On 16 April, Dr Saskia Pieterse and Evelyne Shamier (both Modern and Contemporary Literature) give a public lecture titled “Rethinking Polderpoko: past, present and possibilities of postcolonial studies in the neerlandophone space”.
In 2012, Isabel Hoving coined the term “polderpoko”. In her critical intervention, she stated that this ‘polder-, variety of postcolonial (Dutch spelling: postkoloniale) theory and criticism might not exist; might even be unthinkable’. In their session, Pieterse and Shamier will engage with Hovings assessment of the (im)possibilities of a larger project of cultural critique within the Netherlands (specifically: ‘the critique of colonial discourse, and the tenacious discourses of race, identity, culture upon which colonial discourse was built.’) They will first discuss the similarities and differences between 2012 – the year Hovings thesis was published, and 2021.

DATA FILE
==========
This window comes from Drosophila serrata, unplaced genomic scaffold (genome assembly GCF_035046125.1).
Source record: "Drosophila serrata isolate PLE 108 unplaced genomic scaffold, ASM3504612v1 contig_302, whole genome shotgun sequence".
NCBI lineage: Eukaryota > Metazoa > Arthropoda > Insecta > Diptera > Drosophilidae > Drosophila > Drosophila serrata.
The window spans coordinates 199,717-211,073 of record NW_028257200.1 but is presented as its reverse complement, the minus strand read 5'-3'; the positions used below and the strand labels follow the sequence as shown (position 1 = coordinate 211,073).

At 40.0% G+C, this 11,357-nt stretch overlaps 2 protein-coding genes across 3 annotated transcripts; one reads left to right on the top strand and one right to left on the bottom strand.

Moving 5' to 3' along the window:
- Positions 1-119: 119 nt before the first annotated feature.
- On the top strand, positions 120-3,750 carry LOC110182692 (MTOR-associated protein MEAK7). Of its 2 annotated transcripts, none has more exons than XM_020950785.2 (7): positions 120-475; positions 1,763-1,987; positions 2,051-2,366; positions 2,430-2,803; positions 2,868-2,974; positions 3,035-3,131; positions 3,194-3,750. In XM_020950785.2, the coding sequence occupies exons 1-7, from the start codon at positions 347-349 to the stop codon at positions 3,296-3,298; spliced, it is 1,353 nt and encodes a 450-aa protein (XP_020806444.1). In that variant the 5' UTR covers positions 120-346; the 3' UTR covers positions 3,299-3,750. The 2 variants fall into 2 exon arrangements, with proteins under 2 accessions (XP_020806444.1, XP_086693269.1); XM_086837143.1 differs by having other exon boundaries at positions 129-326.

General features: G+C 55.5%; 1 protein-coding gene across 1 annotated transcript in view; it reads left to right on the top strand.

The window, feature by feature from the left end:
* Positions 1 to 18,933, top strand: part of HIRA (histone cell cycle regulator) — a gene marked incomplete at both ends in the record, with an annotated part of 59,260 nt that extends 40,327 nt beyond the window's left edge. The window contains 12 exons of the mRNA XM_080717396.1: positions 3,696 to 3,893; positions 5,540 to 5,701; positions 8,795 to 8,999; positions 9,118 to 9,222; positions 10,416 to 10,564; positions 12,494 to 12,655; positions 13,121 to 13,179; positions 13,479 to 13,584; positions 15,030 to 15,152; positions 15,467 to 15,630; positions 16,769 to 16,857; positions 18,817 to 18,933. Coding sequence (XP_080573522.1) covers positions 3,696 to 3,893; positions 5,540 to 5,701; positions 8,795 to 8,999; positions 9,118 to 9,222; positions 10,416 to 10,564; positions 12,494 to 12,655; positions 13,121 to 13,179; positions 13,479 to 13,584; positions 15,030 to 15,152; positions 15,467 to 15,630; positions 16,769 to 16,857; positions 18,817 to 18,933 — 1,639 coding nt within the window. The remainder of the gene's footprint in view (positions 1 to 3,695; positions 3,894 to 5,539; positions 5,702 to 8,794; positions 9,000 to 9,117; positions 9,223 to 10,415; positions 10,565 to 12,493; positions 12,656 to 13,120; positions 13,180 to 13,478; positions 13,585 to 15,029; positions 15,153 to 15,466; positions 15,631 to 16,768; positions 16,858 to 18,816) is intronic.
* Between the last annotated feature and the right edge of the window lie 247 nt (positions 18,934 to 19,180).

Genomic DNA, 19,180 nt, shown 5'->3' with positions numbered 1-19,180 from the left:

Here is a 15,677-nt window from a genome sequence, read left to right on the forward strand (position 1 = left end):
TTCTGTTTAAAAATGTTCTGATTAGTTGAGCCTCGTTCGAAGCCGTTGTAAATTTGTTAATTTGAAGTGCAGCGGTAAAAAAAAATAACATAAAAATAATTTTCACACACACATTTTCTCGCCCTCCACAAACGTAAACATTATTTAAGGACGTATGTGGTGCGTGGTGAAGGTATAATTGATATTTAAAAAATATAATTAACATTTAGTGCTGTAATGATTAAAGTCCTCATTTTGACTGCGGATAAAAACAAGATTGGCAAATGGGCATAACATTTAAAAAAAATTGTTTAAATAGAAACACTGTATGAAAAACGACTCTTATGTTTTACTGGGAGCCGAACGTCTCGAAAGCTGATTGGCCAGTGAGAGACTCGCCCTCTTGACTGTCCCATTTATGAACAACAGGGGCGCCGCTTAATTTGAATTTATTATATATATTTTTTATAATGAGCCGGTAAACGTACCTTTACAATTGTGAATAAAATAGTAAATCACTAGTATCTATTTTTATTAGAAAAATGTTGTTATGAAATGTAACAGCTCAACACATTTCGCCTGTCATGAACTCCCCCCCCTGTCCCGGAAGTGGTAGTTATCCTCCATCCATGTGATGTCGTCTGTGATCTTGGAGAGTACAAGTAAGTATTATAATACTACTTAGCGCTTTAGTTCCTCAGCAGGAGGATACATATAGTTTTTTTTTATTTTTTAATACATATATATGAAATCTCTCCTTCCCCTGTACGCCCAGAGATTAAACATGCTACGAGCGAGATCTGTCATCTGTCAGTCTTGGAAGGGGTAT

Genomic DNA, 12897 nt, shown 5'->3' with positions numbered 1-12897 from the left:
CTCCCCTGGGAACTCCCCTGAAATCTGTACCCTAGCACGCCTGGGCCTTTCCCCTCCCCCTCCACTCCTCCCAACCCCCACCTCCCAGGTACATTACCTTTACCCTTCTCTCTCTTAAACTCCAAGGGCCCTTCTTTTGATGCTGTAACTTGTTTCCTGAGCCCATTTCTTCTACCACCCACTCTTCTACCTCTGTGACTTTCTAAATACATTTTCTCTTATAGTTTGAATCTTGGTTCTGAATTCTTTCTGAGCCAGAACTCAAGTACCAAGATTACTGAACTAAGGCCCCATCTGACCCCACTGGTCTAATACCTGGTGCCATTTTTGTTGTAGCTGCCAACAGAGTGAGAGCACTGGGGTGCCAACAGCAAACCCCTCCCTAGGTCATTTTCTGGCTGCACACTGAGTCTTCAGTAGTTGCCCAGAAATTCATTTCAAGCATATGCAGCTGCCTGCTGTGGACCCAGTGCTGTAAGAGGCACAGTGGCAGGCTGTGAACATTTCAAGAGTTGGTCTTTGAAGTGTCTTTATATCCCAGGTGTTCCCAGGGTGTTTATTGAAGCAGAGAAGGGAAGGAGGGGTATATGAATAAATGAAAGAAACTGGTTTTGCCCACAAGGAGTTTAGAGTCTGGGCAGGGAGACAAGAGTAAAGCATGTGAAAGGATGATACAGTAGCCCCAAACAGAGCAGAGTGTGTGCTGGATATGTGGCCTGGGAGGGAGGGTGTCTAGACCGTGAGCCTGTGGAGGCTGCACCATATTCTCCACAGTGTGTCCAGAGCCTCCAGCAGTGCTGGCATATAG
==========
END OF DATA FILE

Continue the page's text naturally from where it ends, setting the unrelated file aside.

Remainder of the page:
Shamier considers the principle of poldering and Hoving’s analysis that postcolonial theory comes both too early and too late in the Netherlands, by placing them in conjunction with her own PhD research project, more specifically with a case study on Alfred Birney and the so-called ‘Indische letteren’. In doing so, she traces how Birney’s ongoing literary thematisation of decolonisation and the hybrid identity of the Indo-European (Indo) relates to the premise of multi-perspectivity in the context of postcolonial studies as well as contemporary cultural initiatives on addressing the Dutch colonial past.
Pieterse presents the ‘Tachtigers’ (a group of writers debuting around 1880) as a myth, best understood with Hovings ‘polderpoko’ as a critical tool. They are remembered mostly for their radical aesthetics. However, their rise to prominence in the Dutch literary scene coincided with a new phase of European imperialism. It is this political and ideological context which is almost completely absent in the ‘Tachtiger’-study thus far. Zooming in on the case of Frederik van Eeden, Pieterse discusses how his agricultural utopianism cannot be understood properly if divorced from colonial discourses at large, both then and now.